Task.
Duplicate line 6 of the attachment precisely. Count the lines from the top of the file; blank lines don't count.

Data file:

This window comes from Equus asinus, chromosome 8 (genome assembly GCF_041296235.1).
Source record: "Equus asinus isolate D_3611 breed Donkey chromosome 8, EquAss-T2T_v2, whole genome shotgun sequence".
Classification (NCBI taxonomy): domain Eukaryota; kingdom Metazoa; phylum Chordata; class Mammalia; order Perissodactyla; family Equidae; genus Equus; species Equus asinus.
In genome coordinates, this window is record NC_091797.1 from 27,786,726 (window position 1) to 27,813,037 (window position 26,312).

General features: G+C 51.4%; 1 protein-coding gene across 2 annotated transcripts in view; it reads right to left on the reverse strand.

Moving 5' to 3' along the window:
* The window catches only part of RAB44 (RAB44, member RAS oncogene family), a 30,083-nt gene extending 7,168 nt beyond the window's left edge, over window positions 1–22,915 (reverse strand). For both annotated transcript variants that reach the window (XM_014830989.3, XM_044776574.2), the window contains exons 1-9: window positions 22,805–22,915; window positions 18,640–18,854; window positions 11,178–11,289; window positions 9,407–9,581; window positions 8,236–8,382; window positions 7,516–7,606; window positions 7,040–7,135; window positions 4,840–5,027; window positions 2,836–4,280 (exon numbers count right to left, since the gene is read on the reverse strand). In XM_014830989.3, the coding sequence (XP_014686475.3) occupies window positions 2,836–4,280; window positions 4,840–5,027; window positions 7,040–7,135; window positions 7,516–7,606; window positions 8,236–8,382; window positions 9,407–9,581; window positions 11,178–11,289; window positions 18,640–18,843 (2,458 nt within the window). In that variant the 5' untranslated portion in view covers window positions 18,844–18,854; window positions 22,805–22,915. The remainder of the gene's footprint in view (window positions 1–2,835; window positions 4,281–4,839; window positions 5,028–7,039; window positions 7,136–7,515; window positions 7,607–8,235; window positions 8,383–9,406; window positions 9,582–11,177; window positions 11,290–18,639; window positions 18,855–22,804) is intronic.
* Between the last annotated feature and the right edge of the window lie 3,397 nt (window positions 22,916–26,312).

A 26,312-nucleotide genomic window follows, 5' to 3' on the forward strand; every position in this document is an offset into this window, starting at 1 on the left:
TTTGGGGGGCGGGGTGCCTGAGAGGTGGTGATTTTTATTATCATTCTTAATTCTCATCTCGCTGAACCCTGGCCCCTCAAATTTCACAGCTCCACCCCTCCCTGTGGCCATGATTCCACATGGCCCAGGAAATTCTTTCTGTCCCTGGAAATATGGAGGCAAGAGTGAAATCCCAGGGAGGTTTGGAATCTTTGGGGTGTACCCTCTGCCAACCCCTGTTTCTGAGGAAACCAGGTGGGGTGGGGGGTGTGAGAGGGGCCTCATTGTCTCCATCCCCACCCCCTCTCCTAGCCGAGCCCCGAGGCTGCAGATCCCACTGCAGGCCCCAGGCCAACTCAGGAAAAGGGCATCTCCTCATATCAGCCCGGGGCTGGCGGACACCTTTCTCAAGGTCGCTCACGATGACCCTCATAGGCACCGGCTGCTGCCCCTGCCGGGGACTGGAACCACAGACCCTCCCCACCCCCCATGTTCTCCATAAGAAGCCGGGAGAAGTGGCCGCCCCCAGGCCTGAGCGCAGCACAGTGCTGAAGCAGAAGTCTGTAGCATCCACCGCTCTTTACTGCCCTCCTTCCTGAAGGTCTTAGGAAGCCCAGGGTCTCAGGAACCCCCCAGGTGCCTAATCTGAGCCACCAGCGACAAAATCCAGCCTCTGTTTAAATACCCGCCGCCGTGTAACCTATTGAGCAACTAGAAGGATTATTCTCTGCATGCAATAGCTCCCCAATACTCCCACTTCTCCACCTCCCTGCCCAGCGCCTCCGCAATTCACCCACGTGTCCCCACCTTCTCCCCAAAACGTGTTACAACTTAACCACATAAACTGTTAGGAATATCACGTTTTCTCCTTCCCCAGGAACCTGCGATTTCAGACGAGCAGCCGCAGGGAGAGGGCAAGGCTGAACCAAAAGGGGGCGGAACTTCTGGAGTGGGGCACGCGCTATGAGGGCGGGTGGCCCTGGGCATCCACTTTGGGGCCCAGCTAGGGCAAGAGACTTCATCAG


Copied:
Moving 5' to 3' along the window: